Back in July 2016, when I predicted that Donald Trump would win the White House, I wrote about the coming “Trump Revolution,” encouraged by only one thing above all: That Trump might foster a less interventionist foreign policy. He was belatedly critical of the Iraq War and when questioned by Bill O’Reilly about how Russia had interfered in U.S. elections, he replied correctly: “You think our country’s so innocent?” Indeed, the United States government has been responsible for toppling more governments abroad (both covertly and overtly) than perhaps any other government on earth. (The filth that is U.S. foreign policy was first made most apparent by the publication of The Pentagon Papers by the New York Times—through the reporting of Neil Sheehan, who died yesterday, ironically, and the Washington Post. We can thank whistleblowers from Daniel Ellsberg to Wikileaks for having provided so much evidence of this …)

Trump’s distrust of the so-called Deep State was also a breath of fresh air, given the long-standing power that has been exercised by administrative bureaucracies and agencies, all unelected, and embedded in the National Security apparatus, the U.S. intelligence community—and such institutions as the Federal Reserve System and the vast array of regulatory agencies, virtually all of whom operate to protect the very industries being “regulated.” This is in the very nature of the kind of “capitalism” that its advocates have defended with regularity. It is crony by definition—a system rigged in favor of those most adept at using its levers.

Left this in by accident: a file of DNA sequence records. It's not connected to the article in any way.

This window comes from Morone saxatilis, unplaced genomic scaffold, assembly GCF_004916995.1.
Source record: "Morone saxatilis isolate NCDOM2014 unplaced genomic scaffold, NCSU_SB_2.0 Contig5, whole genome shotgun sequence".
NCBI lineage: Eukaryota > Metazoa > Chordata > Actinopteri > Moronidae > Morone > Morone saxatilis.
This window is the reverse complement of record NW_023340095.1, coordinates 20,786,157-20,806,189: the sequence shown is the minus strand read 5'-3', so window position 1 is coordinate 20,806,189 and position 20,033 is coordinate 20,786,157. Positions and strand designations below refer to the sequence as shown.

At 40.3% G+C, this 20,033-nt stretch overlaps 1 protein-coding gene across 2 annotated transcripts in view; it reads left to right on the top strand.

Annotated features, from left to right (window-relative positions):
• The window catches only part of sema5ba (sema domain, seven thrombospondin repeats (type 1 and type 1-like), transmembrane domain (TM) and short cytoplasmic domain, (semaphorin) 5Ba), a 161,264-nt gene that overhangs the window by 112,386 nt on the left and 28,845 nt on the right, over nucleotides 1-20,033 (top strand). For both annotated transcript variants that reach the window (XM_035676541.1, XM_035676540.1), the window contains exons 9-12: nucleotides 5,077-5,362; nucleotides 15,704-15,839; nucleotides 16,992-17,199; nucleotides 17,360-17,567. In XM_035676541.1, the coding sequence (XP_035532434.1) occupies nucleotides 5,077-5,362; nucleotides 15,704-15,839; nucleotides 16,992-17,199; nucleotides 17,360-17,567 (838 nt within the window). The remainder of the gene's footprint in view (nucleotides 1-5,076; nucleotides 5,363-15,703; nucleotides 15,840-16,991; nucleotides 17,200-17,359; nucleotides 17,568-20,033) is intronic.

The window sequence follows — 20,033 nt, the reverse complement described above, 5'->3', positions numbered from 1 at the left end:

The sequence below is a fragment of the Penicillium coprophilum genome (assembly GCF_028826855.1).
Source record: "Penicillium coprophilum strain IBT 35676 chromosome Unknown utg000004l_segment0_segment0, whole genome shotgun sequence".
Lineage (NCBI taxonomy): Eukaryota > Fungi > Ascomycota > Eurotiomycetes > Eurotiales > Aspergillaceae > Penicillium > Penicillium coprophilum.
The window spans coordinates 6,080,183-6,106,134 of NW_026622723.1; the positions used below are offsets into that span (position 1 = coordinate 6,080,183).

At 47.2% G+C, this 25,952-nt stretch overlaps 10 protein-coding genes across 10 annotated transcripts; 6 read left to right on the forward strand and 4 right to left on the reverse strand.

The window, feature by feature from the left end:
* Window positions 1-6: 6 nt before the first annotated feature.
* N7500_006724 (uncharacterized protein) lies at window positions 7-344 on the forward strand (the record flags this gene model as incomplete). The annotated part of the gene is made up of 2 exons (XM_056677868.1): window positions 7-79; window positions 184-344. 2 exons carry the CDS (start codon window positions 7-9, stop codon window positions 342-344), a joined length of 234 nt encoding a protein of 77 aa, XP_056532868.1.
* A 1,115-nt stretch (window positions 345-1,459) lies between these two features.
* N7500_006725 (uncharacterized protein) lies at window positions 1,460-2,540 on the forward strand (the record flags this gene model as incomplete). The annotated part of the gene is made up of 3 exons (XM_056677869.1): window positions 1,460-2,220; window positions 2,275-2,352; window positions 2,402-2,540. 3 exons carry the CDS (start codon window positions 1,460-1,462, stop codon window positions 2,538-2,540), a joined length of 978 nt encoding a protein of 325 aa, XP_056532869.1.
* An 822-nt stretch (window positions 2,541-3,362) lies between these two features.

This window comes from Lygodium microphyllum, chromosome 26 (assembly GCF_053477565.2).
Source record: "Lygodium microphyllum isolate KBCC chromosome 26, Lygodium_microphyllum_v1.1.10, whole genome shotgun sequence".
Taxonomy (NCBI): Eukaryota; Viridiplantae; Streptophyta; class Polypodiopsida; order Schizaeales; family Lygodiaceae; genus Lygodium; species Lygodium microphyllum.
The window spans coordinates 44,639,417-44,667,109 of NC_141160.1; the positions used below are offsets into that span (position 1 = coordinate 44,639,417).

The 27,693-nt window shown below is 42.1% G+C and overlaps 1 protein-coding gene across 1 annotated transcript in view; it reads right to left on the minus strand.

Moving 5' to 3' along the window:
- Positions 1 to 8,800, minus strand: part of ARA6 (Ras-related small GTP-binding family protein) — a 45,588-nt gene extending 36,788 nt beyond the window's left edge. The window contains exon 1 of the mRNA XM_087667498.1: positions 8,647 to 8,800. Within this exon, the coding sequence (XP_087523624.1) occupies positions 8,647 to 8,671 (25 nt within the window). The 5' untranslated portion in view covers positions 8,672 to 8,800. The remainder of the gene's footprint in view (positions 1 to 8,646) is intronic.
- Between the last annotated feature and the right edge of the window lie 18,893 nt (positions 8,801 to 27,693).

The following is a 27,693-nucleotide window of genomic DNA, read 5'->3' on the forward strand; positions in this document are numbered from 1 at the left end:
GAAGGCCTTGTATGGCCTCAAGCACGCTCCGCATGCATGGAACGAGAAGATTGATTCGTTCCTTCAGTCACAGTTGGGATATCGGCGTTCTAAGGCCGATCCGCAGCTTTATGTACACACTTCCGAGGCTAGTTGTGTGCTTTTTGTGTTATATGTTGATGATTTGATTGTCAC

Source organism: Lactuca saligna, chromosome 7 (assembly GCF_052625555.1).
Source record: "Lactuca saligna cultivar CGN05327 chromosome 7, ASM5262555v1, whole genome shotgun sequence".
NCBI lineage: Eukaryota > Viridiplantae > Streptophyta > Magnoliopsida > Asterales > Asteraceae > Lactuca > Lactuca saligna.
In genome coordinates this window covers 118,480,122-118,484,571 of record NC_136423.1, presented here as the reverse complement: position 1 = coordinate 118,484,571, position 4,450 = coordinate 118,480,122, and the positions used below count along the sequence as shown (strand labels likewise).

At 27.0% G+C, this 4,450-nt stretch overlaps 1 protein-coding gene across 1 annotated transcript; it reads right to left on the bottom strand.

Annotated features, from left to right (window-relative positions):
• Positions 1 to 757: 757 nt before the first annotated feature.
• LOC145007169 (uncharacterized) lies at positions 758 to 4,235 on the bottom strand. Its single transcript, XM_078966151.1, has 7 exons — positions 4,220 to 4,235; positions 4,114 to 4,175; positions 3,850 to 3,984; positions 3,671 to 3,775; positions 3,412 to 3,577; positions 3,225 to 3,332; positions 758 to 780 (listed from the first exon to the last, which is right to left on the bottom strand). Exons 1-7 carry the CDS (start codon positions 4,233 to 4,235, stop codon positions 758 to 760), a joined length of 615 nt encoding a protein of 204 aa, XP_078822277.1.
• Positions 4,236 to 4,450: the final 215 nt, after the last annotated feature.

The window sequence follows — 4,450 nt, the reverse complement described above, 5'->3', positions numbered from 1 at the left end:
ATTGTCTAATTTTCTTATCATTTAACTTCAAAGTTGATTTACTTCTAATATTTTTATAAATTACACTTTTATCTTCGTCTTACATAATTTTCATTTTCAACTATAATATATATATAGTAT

The problem, however, for Donald Trump, is that after four years, instead of “draining the swamp,” he became part of it. In fact, in all too many respects, he only deepened it. I’m not going to even begin to touch on what Trump’s years in office have wrought domestically, since I’ve discussed it here, here, here, and here, for example.